March 5, 2012 by staff
Hartford, Connecticut, Hartford is the capital of the U.S. state of Connecticut. The seat of Hartford County until Connecticut disbanded county government in 1960, it is the second most populous city on New England’s largest river, the Connecticut River. As of the 2010 Census, Hartford’s population was 124,775, making it Connecticut’s third-largest city after the coastal cities of Bridgeport and New Haven. As of the 2010 Census, Hartford was the seventh largest city in New England (after, in order: Boston, Worcester, Providence, Springfield, Bridgeport, and New Haven.) As of the 2010 census, Greater Hartford was the largest metropolitan area in Connecticut with a population of 1,212,381.
Greater Hartford’s close proximity – and economic and cultural interconnectedness with – Metropolitan Springfield combine to make the Hartford-Springfield Metropolitan Area the second most populous region in New England, with a population of approximately 1.9 million. Collectively, the Hartford-Springfield Metropolitan Region is nicknamed the Knowledge Corridor because it contains 32 universities and colleges, with approximately 160,000 university students. Bradley International Airport is Hartford’s airport.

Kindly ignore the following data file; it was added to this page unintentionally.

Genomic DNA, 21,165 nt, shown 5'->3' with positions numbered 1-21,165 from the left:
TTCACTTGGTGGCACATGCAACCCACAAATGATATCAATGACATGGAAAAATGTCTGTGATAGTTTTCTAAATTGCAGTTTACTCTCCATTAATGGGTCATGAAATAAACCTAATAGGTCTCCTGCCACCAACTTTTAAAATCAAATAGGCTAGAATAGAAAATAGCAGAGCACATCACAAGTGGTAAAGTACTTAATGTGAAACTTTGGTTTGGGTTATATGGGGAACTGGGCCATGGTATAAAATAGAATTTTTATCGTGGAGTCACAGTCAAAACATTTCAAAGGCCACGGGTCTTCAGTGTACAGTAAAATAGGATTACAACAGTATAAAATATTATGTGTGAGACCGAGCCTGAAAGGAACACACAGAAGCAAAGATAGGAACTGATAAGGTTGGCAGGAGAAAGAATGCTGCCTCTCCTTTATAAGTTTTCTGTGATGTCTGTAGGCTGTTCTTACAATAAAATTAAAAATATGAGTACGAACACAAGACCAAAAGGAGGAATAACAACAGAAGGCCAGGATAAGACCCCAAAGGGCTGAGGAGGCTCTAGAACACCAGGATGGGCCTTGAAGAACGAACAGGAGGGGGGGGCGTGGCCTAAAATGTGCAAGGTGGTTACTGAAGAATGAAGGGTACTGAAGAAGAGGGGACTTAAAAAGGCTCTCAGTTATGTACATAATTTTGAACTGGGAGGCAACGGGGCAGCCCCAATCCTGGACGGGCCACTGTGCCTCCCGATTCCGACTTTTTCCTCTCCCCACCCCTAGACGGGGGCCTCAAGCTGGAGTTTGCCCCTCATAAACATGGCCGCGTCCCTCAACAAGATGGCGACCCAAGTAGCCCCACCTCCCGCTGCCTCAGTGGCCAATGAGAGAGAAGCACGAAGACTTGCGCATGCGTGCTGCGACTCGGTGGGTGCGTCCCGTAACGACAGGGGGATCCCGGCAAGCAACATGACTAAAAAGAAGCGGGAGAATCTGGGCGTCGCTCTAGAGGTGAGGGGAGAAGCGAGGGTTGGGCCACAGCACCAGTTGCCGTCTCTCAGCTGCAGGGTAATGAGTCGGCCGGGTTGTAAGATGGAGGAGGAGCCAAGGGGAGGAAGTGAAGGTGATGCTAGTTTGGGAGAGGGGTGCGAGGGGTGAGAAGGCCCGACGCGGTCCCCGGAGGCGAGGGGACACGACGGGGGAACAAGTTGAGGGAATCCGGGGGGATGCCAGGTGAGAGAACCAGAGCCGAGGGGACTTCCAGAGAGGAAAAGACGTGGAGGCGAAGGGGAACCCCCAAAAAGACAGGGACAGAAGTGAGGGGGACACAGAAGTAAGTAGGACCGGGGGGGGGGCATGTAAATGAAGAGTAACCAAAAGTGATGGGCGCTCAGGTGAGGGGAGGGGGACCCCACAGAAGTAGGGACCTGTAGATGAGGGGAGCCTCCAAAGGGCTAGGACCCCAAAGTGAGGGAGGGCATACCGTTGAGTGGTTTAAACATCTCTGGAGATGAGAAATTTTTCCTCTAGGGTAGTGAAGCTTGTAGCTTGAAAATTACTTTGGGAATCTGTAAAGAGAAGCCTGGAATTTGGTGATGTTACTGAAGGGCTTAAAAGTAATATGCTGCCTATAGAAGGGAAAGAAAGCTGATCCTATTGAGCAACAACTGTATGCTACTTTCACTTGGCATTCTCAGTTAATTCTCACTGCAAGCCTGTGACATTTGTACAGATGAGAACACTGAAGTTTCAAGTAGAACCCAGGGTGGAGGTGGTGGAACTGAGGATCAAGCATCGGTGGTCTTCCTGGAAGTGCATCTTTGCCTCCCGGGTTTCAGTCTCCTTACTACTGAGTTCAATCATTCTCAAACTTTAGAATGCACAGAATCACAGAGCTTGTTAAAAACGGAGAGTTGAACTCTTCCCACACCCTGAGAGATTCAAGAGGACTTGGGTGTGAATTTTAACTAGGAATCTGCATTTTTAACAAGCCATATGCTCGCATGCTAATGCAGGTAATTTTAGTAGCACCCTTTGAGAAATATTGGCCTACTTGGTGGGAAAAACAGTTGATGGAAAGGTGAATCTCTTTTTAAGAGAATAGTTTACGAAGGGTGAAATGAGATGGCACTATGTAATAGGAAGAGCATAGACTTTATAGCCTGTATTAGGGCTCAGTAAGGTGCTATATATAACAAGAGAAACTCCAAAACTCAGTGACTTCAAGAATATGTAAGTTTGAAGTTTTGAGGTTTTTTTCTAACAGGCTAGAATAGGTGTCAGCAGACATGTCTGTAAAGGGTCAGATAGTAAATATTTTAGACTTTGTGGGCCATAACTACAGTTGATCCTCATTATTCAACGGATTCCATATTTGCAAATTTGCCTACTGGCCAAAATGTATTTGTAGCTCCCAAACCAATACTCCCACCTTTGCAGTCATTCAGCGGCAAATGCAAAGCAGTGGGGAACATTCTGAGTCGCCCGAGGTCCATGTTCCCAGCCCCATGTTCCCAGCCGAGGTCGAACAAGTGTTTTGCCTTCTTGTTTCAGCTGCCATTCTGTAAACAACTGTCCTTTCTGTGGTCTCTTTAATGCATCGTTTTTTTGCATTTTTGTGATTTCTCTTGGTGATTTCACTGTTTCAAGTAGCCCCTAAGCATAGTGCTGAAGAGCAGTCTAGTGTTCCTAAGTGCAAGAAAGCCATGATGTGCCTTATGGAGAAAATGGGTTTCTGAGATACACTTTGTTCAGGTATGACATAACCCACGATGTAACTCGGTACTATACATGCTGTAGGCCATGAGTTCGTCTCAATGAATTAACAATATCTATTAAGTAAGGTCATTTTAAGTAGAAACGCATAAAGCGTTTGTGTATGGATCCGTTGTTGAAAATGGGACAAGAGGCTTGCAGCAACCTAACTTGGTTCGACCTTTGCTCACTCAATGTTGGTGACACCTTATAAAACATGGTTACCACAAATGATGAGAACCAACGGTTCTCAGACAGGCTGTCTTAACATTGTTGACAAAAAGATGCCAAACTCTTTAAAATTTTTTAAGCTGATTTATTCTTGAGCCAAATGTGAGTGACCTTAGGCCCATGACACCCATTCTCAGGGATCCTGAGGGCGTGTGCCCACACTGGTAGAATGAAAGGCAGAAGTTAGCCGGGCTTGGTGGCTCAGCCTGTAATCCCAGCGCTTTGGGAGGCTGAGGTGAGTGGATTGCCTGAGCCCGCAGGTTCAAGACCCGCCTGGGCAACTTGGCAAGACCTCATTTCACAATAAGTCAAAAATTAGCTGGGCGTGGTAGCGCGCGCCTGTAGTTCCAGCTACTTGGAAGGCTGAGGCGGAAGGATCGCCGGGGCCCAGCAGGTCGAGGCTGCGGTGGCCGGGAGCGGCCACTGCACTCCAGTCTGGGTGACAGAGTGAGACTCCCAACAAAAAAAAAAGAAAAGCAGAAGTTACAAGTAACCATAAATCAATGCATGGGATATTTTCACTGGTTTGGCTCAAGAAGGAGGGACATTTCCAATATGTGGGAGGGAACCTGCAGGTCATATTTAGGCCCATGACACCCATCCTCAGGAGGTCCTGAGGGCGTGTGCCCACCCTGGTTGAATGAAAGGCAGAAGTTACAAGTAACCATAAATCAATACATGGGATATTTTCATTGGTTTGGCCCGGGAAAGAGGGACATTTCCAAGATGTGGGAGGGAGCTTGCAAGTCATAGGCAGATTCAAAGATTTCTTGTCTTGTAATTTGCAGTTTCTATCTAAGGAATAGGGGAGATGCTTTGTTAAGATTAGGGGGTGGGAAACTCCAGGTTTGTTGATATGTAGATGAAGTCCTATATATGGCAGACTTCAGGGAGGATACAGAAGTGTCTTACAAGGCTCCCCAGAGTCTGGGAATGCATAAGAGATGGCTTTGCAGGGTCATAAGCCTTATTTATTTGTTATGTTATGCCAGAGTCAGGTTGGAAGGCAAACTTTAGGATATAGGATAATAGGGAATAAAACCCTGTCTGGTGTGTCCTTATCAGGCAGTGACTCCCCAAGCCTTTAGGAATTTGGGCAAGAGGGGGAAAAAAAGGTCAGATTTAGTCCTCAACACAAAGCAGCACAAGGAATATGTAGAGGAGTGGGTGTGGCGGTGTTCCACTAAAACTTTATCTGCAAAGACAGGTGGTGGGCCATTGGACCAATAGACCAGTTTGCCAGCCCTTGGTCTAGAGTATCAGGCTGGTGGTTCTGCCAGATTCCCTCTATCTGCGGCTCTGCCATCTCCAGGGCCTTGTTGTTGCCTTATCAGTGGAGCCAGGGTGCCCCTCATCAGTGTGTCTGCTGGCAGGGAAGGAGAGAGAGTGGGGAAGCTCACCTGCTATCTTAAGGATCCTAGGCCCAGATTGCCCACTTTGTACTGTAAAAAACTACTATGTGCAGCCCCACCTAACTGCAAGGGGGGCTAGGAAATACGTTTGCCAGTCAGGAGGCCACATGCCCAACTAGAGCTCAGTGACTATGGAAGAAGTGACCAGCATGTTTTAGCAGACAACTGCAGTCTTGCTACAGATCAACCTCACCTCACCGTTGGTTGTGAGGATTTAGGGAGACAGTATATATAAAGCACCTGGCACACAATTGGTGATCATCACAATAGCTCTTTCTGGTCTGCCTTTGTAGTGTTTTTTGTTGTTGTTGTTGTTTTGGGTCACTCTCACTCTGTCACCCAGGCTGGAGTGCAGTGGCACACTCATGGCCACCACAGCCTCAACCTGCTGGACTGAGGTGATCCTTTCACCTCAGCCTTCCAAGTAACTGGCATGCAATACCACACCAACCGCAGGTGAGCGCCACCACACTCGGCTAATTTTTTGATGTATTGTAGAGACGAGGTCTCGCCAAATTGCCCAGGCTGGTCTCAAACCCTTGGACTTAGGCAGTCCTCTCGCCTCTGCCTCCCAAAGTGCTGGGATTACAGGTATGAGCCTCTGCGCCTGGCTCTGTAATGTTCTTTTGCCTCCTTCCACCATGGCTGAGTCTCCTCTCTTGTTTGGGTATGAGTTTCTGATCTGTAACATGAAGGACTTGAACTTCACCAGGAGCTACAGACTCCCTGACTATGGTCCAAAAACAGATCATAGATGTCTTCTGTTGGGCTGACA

Nicknamed the “Insurance Capital of the World”, Hartford houses many insurance company headquarters, and insurance remains the region’s major industry. Almost 400 years old, Hartford is among the oldest cities in the United States. Following the American Civil War, Hartford was the wealthiest city in the United States for several decades. In 1868, Mark Twain wrote, “Of all the beautiful towns it has been my fortune to see this is the chief.”
In 2004, the Hartford metropolitan area ranked second nationally in per capita economic activity, behind only San Francisco. Hartford is ranked 32nd of 318 metropolitan areas in total economic production. Hartford is home to the nation’s oldest public art museum, the Wadsworth Atheneum; the oldest public park, Bushnell Park; the oldest continuously published newspaper, The Hartford Courant; the second-oldest secondary school, Hartford Public, and the Mark Twain House, among other historically significant attractions.
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